2. There is no excuse for sloppy proofreading and poor grammar, especially in a book with a national remit.

    The iffy

    1. Lim and Tan sought to interview people whose lives revolve around the featured buildings. Alas, they were not able to draw out their interviewees enough to yield insights, or even a single quotable quote.

    The reader is left with the most pedestrian responses, most of which are attributed to "Anonymous". Do something well, or not at all.


    1. How is Singapore more fortunate than other global cities with its skyline today?

    2. Why do architects working in Singapore have a heavier burden than those designing in larger countries?

    3. Why have Singaporeans with deep pockets long preferred foreign architects to home-grown ones?

    4. What happens when you prefer style over substance?

    5. When is nostalgia unhelpful?

  • Join the conversation on Wednesday

    Regulars of The Big Read Meet enjoy the lively, enlightening discussions that are its hallmark.

    But why take our word for it?

    Join senior writer Cheong Suk-Wai on Wednesday at 6.30pm to discuss American sociologist and psychologist Sherry Turkle's new book, Reclaiming Conversation. It will be held at the Central Public Library, B1, National Library Board headquarters, 100 Victoria Street.

    Sign up at any NLB e-Kiosk or go to, look for The Big Read Meet and follow the steps there.

    Meanwhile, Sunday Times readers have written in with their thoughts on Turkle's book:

    Singaporean Lee Teck Chuan, 50, a lecturer in finance, says: "We delude ourselves into multitasking but, at the same time, preach mindfulness. We forget to live and lose touch with those familiar to us, unless they get in touch with us through our digital gadgets.

    "These gadgets supposedly liberate us from old ways of doing tiresome chores. But have we found what we want to do with the resulting extra time? Perhaps not. We think little of being here and worry constantly about being elsewhere."

    Belgian economist Bart Remes, 50, a Singapore permanent resident of 15 years, says: "Technology has improved our standard of living. It has also changed how we communicate and - this is often overlooked - what we communicate. For example, when Stamford Raffles sent his daughter Ella Sophia back to England from Singapore, the voyage was not without its dangers and took approximately three months. News of her return would take another three months or so to reach him and was likely longer than today's usual SMS of "Okay".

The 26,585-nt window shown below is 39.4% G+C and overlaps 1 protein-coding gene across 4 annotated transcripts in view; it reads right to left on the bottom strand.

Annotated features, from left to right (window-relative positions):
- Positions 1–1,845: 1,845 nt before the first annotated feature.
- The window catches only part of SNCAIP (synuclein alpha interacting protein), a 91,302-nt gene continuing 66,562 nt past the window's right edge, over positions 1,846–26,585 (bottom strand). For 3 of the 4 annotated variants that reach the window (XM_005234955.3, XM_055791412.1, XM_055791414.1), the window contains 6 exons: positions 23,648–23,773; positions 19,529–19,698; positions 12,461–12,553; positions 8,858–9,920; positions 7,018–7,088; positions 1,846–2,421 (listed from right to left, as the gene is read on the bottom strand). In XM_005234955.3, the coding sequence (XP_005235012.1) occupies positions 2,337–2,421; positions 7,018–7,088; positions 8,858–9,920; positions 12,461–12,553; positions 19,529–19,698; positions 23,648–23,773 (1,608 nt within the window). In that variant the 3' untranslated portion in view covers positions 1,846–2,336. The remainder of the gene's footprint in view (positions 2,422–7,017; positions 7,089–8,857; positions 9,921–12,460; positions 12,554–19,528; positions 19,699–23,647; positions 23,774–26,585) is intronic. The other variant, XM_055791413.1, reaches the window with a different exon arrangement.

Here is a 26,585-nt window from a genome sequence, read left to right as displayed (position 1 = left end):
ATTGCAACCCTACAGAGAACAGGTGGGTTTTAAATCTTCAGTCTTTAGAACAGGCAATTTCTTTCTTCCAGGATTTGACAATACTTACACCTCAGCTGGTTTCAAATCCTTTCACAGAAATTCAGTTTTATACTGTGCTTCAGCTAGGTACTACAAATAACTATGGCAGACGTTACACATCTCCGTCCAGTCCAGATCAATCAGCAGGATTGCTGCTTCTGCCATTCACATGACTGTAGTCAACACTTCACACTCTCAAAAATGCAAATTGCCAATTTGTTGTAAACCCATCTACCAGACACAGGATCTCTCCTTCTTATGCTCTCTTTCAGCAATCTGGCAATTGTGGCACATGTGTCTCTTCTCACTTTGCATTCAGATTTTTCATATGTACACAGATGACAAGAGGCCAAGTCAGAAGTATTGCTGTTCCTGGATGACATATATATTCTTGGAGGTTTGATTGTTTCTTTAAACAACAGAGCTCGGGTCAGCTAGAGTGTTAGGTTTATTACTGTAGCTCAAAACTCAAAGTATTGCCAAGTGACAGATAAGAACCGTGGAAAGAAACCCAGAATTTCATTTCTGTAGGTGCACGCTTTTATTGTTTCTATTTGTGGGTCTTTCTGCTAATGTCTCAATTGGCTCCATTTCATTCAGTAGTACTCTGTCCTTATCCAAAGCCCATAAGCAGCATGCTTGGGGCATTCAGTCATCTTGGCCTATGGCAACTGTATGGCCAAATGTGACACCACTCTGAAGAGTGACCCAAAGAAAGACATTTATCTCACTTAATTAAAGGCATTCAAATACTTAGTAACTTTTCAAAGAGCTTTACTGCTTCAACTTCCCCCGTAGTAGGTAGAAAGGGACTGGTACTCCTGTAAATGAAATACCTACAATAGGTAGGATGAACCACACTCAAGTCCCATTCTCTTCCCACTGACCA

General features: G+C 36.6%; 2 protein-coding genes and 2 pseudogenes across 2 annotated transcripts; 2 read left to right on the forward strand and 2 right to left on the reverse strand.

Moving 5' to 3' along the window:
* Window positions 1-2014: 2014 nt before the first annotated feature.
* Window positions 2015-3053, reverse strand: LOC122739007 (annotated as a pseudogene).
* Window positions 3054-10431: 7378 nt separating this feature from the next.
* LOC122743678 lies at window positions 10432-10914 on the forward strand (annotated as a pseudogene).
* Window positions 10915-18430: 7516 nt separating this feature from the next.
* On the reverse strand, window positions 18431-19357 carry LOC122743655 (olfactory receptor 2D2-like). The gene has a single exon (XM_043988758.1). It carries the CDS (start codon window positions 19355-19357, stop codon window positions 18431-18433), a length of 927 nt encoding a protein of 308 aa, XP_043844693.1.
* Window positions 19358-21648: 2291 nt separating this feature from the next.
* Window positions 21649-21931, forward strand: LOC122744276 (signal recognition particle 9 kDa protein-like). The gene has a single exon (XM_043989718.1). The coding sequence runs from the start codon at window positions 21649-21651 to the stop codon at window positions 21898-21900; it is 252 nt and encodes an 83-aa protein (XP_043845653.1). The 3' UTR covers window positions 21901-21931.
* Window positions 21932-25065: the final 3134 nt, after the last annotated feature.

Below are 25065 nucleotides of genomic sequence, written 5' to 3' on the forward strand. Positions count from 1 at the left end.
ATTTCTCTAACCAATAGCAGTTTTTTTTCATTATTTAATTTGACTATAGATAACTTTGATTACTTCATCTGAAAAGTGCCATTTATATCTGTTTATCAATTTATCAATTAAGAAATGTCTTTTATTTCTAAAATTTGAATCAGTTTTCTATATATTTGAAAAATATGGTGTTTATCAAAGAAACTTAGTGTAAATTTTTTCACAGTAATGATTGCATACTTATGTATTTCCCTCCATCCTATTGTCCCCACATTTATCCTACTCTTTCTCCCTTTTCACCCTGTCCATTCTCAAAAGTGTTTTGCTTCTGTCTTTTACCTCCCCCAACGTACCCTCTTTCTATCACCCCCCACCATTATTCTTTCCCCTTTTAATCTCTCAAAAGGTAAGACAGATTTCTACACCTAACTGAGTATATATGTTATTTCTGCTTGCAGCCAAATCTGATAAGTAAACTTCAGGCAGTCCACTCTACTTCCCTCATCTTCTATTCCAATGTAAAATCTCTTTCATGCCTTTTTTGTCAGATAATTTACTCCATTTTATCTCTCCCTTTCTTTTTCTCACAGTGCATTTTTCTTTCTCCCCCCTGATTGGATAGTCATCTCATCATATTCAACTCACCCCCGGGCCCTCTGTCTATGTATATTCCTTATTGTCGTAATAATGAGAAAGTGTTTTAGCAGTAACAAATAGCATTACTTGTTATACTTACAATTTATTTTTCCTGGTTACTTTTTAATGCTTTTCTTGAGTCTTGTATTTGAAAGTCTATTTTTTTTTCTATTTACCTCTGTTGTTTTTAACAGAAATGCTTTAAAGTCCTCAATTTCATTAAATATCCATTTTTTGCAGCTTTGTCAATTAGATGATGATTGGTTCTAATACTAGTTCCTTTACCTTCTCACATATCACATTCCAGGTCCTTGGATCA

The easier and faster we communicate, the less importance we attach to content. The speed of our reply becomes more important than the actual content.

    "And this is sad because the good things in life cannot be hurried, but one tends to put pressure on others by hurrying them when they need not be hurried."

The book's strongest suit is its sensuous, smartly angled images, which soak up most of its pages, and for good reason. That is thanks largely to the talent of full-time photographer Khoo Guo Jie, or Beton Brut, who captured early buildings such as People's Park Complex in Chinatown, Golden Mile Complex in Beach Road and Village Hotel (formerly Paramount Hotel) in Katong.

About 40 per cent of the book's understated, atmospheric pictures are by six contributing photographers, including Darren Soh, Patrick Bingham-Hall and Tim Griffith.

The core team for the project was assembled by self-taught graphic designer and publisher Yanda Tan, who runs his own firm, Do Not Design.

For me, the simple test of how faithful a book like this is to the past is whether it makes me say: "I was there."

I remember Singapore in the late 1970s to late 1980s vividly and, yes, this book takes me back swimmingly.